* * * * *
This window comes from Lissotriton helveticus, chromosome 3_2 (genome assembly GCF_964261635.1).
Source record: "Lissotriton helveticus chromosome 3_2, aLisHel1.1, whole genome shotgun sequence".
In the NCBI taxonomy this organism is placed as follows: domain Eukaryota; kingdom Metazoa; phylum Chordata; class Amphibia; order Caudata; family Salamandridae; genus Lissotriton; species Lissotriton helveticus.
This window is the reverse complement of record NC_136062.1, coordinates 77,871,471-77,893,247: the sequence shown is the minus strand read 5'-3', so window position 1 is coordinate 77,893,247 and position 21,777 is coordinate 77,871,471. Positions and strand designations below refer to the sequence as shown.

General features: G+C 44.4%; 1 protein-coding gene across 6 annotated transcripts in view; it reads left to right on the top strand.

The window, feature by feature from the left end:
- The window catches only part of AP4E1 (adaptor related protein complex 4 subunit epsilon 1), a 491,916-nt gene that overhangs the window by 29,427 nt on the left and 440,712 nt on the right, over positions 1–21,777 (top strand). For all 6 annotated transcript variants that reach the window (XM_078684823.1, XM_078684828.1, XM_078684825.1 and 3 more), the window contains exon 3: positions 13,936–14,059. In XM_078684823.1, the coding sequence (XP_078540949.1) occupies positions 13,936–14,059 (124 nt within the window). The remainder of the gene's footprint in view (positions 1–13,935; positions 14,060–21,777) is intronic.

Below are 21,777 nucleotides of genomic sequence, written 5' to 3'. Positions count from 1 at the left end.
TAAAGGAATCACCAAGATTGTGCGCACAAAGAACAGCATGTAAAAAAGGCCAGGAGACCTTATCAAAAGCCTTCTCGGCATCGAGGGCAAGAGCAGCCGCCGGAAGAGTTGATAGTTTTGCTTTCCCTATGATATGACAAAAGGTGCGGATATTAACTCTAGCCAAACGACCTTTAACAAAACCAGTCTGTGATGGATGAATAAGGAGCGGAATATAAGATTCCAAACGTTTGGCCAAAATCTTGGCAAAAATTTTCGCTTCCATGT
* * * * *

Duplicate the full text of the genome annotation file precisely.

This window comes from Lissotriton helveticus, chromosome 3_2 (genome assembly GCF_964261635.1).
Source record: "Lissotriton helveticus chromosome 3_2, aLisHel1.1, whole genome shotgun sequence".
In the NCBI taxonomy this organism is placed as follows: domain Eukaryota; kingdom Metazoa; phylum Chordata; class Amphibia; order Caudata; family Salamandridae; genus Lissotriton; species Lissotriton helveticus.
This window is the reverse complement of record NC_136062.1, coordinates 77,871,471-77,893,247: the sequence shown is the minus strand read 5'-3', so window position 1 is coordinate 77,893,247 and position 21,777 is coordinate 77,871,471. Positions and strand designations below refer to the sequence as shown.

General features: G+C 44.4%; 1 protein-coding gene across 6 annotated transcripts in view; it reads left to right on the top strand.

The window, feature by feature from the left end:
- The window catches only part of AP4E1 (adaptor related protein complex 4 subunit epsilon 1), a 491,916-nt gene that overhangs the window by 29,427 nt on the left and 440,712 nt on the right, over positions 1–21,777 (top strand). For all 6 annotated transcript variants that reach the window (XM_078684823.1, XM_078684828.1, XM_078684825.1 and 3 more), the window contains exon 3: positions 13,936–14,059. In XM_078684823.1, the coding sequence (XP_078540949.1) occupies positions 13,936–14,059 (124 nt within the window). The remainder of the gene's footprint in view (positions 1–13,935; positions 14,060–21,777) is intronic.

Below are 21,777 nucleotides of genomic sequence, written 5' to 3'. Positions count from 1 at the left end.
TAAAGGAATCACCAAGATTGTGCGCACAAAGAACAGCATGTAAAAAAGGCCAGGAGACCTTATCAAAAGCCTTCTCGGCATCGAGGGCAAGAGCAGCCGCCGGAAGAGTTGATAGTTTTGCTTTCCCTATGATATGACAAAAGGTGCGGATATTAACTCTAGCCAAACGACCTTTAACAAAACCAGTCTGTGATGGATGAATAAGGAGCGGAATATAAGATTCCAAACGTTTGGCCAAAATCTTGGCAAAAATTTTCGCTTCCATGT